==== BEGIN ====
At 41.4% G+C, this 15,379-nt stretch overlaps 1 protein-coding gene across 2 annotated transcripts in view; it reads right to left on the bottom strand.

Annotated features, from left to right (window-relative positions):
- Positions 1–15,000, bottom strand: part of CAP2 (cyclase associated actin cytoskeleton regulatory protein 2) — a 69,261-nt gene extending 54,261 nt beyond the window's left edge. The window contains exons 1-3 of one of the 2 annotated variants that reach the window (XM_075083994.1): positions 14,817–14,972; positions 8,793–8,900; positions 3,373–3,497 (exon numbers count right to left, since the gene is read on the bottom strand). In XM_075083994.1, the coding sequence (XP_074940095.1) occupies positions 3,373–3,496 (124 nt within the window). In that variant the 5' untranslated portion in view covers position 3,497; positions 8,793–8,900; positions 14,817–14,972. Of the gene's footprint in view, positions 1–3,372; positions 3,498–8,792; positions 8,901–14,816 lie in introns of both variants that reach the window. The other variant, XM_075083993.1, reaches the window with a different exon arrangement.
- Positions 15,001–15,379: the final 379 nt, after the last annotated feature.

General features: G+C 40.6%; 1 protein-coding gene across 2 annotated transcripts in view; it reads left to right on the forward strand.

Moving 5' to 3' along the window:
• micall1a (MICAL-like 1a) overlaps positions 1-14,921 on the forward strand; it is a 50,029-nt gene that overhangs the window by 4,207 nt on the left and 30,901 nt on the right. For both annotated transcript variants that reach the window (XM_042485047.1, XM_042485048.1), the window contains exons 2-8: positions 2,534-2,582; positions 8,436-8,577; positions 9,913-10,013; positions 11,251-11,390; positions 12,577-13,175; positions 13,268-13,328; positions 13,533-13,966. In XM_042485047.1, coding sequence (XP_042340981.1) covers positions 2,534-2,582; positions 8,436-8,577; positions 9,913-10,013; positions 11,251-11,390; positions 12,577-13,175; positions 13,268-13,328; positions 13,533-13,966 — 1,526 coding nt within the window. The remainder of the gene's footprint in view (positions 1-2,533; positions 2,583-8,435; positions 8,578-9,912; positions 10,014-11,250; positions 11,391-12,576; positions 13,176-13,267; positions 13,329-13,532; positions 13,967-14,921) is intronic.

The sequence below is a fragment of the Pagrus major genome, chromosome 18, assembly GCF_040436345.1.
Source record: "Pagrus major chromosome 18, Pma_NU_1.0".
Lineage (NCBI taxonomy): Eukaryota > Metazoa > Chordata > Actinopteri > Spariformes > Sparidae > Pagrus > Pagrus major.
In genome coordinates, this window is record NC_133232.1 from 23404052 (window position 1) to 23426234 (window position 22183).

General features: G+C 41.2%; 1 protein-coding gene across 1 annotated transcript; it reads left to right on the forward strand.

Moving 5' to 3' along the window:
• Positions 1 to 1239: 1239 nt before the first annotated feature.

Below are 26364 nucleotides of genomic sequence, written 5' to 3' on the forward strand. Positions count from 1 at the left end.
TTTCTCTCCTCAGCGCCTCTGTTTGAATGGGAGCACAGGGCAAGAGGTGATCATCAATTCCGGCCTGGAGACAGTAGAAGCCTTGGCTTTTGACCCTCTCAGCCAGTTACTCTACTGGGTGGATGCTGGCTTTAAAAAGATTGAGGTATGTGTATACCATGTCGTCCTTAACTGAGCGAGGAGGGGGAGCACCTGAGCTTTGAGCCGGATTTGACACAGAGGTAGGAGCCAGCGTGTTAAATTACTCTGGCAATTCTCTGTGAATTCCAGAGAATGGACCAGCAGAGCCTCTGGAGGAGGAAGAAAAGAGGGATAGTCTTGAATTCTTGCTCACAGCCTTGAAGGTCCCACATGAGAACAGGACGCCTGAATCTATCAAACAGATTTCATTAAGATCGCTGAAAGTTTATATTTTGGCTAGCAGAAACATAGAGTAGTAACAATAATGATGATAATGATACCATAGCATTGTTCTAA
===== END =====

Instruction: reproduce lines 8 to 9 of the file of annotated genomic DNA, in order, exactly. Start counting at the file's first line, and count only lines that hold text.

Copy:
The sequence below is a fragment of the Pagrus major genome, chromosome 18, assembly GCF_040436345.1.
Source record: "Pagrus major chromosome 18, Pma_NU_1.0".